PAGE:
Innovate or die: The stark message for big business
- 5 September 2014
- From the section Business
Big companies that fail to innovate risk extinction. That's the stark truth in the era of "digital disruption".
Just look at the likes of Woolworths, Polaroid, Alta Vista, Kodak, Blockbuster, Borders... the list goes on. All steamrollered by strings of ones and noughts and changing consumer behaviour.
But why are so many big companies so bad at it?
"Typically, big companies are much more conservative than start-ups and won't do anything that is untested or could risk future profits," says George Deeb, managing partner at business consultancy Red Rocket Ventures.
"Innovation efforts really require a very different, more entrepreneurial risk-taking mindset."
Jackie Fenn, a specialist in innovation at research consultancy Gartner, told the BBC: "Size can add to the challenges. A strong brand can have a fear that failure may damage its reputation.
"But you cannot afford to stay still - business is a moving escalator. The world is moving around you - customer expectations are changing, competitors are always catching up and threatening to take away your business."
Big publicly quoted companies also have quarterly earnings and shareholder expectations to meet, says Mr Deeb. This can take the focus away from research and development (R&D) and on to earnings and profits.
Exponential-e is a cloud and internet service provider with an annual turnover of about £60m. Its founder and chief executive, Lee Wade, used to lecture on innovation and agrees that short-termism is a major problem.
"[Big companies] are not adept at monetising ideas because they're so focused on delivering short-term performance to meet City shareholder demands," he says.
Another reason is that innovative companies often have a forceful, passionate entrepreneur at the helm, he adds, but when that person leaves or dies, the company can lose momentum.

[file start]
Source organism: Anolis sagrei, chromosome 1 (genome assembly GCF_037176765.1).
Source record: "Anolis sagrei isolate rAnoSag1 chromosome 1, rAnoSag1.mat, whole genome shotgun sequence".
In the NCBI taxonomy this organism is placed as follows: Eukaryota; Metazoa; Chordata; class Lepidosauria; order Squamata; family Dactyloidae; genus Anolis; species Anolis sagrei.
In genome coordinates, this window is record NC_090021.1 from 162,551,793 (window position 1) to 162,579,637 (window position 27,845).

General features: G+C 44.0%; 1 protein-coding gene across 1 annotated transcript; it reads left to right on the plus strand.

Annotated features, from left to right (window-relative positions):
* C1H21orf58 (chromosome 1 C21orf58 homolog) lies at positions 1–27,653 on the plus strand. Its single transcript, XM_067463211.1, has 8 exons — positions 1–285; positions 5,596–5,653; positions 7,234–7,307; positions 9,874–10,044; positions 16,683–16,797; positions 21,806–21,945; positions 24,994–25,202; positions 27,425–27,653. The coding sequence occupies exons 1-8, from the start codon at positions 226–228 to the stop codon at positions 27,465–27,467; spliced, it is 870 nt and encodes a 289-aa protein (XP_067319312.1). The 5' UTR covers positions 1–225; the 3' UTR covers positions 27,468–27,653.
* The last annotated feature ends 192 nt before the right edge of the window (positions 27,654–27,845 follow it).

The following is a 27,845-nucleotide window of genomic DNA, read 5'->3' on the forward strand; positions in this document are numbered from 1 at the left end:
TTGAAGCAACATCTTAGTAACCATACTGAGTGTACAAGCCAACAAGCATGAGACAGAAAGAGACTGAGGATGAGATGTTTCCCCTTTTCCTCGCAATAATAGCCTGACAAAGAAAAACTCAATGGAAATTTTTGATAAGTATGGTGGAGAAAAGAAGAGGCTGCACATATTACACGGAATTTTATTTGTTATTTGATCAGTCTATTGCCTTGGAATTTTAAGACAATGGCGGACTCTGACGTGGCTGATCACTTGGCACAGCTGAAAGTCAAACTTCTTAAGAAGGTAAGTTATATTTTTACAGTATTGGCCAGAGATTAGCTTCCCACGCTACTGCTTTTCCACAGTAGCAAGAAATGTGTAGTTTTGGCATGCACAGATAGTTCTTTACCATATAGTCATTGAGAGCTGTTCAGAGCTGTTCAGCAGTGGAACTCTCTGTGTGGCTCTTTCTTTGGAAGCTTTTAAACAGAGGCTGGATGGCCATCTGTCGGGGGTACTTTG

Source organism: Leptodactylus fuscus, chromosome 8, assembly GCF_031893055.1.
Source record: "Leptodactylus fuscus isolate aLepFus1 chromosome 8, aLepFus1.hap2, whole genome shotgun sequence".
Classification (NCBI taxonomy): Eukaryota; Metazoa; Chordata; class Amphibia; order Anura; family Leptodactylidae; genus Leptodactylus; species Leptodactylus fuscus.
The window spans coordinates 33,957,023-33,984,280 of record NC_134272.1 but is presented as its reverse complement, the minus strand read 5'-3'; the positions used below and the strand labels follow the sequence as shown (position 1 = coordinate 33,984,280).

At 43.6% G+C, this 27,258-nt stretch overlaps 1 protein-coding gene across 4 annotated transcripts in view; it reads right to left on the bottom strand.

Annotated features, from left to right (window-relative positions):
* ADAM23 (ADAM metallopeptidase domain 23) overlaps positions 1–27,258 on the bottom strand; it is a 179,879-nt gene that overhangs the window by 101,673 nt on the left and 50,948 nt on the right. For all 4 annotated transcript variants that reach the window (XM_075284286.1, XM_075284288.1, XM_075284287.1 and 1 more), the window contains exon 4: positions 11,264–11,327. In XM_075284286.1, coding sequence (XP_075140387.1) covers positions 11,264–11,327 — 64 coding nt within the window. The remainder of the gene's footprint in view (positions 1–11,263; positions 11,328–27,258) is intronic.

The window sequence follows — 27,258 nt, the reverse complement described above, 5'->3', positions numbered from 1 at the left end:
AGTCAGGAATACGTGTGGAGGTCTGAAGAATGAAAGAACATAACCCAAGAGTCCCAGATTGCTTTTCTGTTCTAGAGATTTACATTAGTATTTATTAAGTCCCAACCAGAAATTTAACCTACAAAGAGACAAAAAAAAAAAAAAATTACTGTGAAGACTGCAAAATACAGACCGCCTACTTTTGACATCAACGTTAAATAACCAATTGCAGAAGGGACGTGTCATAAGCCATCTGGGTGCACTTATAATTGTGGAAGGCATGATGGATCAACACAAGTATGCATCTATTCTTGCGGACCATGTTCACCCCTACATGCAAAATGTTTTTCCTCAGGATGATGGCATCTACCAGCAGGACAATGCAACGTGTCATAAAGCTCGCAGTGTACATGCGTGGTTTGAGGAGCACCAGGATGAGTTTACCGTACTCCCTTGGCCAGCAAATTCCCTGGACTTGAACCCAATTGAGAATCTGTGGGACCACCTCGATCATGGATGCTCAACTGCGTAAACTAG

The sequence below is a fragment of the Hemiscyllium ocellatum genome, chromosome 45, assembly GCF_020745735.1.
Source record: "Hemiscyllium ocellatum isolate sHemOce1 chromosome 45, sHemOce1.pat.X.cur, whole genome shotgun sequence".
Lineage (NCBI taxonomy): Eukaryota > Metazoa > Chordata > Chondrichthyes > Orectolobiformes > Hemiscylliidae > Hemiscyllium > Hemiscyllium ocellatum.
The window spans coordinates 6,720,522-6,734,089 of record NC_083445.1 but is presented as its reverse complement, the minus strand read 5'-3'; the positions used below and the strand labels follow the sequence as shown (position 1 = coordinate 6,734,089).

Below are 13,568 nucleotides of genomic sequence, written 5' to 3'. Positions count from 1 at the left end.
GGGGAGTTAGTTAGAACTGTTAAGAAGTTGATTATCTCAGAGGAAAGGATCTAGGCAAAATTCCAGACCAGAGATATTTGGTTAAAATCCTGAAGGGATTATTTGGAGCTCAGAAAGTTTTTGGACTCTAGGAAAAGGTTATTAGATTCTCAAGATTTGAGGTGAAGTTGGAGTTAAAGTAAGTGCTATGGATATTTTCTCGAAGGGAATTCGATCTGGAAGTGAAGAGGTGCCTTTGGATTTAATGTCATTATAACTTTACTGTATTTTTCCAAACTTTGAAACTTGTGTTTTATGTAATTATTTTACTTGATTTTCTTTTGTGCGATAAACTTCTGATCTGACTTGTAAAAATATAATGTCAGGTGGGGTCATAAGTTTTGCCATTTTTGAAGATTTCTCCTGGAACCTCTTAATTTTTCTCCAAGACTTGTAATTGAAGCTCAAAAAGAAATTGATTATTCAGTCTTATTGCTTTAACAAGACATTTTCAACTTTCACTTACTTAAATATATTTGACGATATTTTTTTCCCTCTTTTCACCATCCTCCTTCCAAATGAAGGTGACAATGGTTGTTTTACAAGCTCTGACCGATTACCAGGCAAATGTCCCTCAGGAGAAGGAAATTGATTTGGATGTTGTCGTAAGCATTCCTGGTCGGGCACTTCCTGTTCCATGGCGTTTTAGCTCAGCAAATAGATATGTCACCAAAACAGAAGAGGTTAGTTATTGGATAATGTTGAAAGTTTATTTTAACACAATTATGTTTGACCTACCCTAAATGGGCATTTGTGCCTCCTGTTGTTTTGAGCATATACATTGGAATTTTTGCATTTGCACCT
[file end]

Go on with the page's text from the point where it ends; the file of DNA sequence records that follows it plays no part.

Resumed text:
"Tesco was one of the greatest British innovators under [Sir] Terry Leahy," he offers by way of example. "Now they're losing out to the likes of Aldi and Lidl.
"Apple's Steve Jobs was the hardest taskmaster and a ruthless visionary. But this is what you need to drive innovation."
So how can big companies avoid becoming innovation laggards?
Venerable engineering company General Electric (GE), a global powerhouse with revenues of about $150bn (£91bn) and a market capitalisation of nearly $265bn, has built innovation into every part of its business, says Todd Alhart, director of media relations for GE Global Research, the group's R&D subsidiary.
With centres around the world employing thousands of researchers and engineers serving all of GE's divisions, you might think the company had innovation covered.
But Mr Alhart says: "We have a tremendous amount of investment in engineering, but the world is moving a lot faster. So we know we've got to be faster. The digital world is increasingly becoming part of the physical world."
So GE has been experimenting with "open innovation", inviting external engineers to take part in design competitions.
"We're trying to reach out in a more open and collaborative way," says Mr Alhart.
For example, in 2013 GE challenged the GrabCad engineering community to come up with a way of 3D printing a lighter, stronger bracket for its jet engines.
"We had about 700 entries and gave out prizes for the best ideas," he says. "A young student from Indonesia reduced the weight by 84%. It's a great lesson in how you can get great ideas fast."
Outsourcing innovation this way is definitely the trend, says Phil Cox, president of Silicon Valley Bank's UK branch.
"Facing dual pressures of the cost of innovation and the speed at which the innovation economy is changing, large organisations are increasingly embracing open innovation.